And that’s the point. It doesn’t matter what the reasons are. We shouldn’t have to give a reason for saying “No.” Even if our reasons for saying “No” are less than dire, it’s still no fun to be pressured into doing things we’d really rather not do. Again, I refer you to #4 above: Resisting social pressure can be extremely difficult, and it’s almost always unpleasant. It puts people in the position of either letting their boundaries be trampled, or repeating their “No” a dozen times and being treated like a party-pooping sourpuss. If people’s reasons for declining are private, it puts them in the position of either lying, disclosing things they didn’t want to disclose, or saying a simple “No” a dozen times in the face of relentless coaxing and having their refusal treated like a tantalizing mystery. It can be deeply upsetting or even triggering, if the thing they’re being pressed to do, or the simple fact of being pressured, is traumatic for them. And in the worst case scenario, it can push people over the edge into doing something that’s actually really freaking dangerous for them.
Not taking “No” for an answer probably is more socially jolly, in the sense that it can get people drinking more, eating more, dancing more, playing more games, singing more bad ’80s pop songs, smoking more weed, setting off more firecrackers, breaking into more abandoned amusement parks. But it’s a whole lot less jolly, in the sense that it gets people spending an entire social event with their guard up. It’s a whole lot less jolly, in the sense that it gets people having other people’s idea of fun instead of their own. It’s a whole lot less jolly, in the sense that it gets people doing things that, for whatever reason, serious or frivolous or entirely inexplicable, they’ve decided they don’t want to do. It’s a whole lot less jolly, in the sense that it creates a social atmosphere where consent is trivialized.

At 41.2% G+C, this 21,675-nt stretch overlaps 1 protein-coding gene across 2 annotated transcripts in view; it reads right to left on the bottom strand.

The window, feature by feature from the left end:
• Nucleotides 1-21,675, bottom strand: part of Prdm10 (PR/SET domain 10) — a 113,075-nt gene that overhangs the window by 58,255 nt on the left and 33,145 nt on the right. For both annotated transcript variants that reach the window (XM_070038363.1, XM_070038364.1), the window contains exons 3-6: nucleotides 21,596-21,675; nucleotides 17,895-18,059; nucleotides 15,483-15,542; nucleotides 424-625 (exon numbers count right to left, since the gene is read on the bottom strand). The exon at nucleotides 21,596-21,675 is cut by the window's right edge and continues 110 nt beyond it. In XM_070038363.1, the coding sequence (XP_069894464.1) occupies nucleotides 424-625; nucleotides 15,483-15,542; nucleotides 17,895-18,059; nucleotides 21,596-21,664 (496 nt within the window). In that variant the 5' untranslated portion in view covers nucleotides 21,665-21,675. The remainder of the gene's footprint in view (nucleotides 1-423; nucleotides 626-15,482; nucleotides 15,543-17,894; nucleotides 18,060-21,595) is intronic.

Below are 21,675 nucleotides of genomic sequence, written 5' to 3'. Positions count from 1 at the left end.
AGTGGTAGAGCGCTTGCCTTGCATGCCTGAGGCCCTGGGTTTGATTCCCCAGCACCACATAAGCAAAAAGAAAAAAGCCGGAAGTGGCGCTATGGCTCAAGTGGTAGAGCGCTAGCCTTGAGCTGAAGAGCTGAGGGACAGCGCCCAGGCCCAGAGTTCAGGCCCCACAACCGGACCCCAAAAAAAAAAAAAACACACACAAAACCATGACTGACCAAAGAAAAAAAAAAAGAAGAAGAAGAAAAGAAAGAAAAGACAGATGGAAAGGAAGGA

Now, are there people who say “No” to these invitations when they really want to say “Yes,” because they feel shy or reticent? Sure. That’s a thing. And I think this is often why people in festive social situations don’t take “No” for an answer. I don’t think all of them, or even most of them, are trying to be assholes (although some of them certainly are). I think many of them are sincerely trying to coax people out of their shyness, and into things they’d enjoy.
But it’s entirely possible to convey the genuinely inviting, genuinely jolly part of this message — the “I think this is a fun activity, I think you might enjoy it” part of the message — while still accepting “No” for an answer.
We can say things like, “If you change your mind, let me know.” “Is there something else I can get you?” “If you’d like to dance later, come find me, I’ll be around all evening.” “I know the game seems complicated, but most people pick it up easily — but if you don’t want to play, that’s totally fine.”
If I know that people will respect my limits, I’m more likely to overcome whatever shyness or reticence I might have had. I’m more likely to think that doing things with them will be fun. I’m more likely to relax, to let down my guard, to take a chance on something new. And I’m a whole lot more likely to join in the reindeer games.